Brendan Shanahan talks to fans online

Do you ever wonder what hockey executives do deep into the offseason? 

You’ve made your signings from Europe and North America and missed out on a few others. You’ve made your draft selections. You may or may not be signing Jimmy Vesey, but that’s still a few days away. The Ivan Hlinka Tournament is on, but you’ll just catch the highlights and get your scouts to fill you in, honestly. So what do you do with your time?

Well, Brendan Shanahan might have an answer to that question, or many answers, really.

Shanahan recently went on The Players Tribune to respond to fan questions about a variety of topics. While the whole Q&A is worth a read, here’s a few of Shanahan’s best and most relevant quotes from the mailbag in context:

Talkin’ leadership and the front office

Shanahan spoke on fans’ tendency to immediately react, and potentially overreact, to personnel moves. Two that could come to mind are the way the majority of Leafs Twitter reacted to the Roman Polak signing and Matt Martin signing…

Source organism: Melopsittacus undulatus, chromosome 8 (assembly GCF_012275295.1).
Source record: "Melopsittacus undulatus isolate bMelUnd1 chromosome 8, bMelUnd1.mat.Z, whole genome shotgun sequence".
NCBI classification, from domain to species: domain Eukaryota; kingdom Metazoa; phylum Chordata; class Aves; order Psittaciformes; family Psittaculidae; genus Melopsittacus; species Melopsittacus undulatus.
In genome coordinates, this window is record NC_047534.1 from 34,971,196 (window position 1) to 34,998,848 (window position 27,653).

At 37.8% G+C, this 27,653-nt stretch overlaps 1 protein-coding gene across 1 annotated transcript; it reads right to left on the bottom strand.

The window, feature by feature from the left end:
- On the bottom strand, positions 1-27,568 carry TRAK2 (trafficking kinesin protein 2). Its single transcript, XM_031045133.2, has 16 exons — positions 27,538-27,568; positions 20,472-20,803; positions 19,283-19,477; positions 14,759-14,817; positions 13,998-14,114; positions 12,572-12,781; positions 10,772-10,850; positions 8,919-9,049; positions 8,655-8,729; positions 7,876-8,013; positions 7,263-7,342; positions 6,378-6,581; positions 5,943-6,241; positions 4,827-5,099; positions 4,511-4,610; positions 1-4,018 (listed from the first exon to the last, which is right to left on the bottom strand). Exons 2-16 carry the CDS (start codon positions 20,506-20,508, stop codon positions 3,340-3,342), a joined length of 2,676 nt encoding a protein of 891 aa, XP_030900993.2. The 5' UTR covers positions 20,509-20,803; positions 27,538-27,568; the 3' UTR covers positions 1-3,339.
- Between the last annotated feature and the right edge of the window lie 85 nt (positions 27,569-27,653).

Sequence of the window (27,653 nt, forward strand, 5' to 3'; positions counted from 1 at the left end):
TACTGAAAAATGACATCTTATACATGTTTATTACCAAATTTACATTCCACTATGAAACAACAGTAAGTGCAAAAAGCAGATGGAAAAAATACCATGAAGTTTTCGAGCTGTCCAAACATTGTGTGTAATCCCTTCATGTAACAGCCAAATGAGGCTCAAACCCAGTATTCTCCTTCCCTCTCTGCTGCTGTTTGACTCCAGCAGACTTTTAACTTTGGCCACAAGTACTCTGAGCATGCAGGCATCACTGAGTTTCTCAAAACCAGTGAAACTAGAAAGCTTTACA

I sometimes see fans who question certain signings or the addition of certain players who maybe don’t measure up based on some metrics. And I think what they overlook is that it’s not necessarily the superstar on the team that imparts the most knowledge to young players who are developing. There are guys who can make a huge, franchise-changing difference with the leadership they provide off the ice.

The most interesting thing from this quote is that it continues with the idea reinforced by this franchise that you can’t solely construct a roster based on a statistical model. 

Not every move the Leafs have made in Shanahan’s tenure has always made “common statistical sense”, but it sounds like there’s always a greater motive in certain player acquisitions that may not always be apparent at the point of the trade or signing.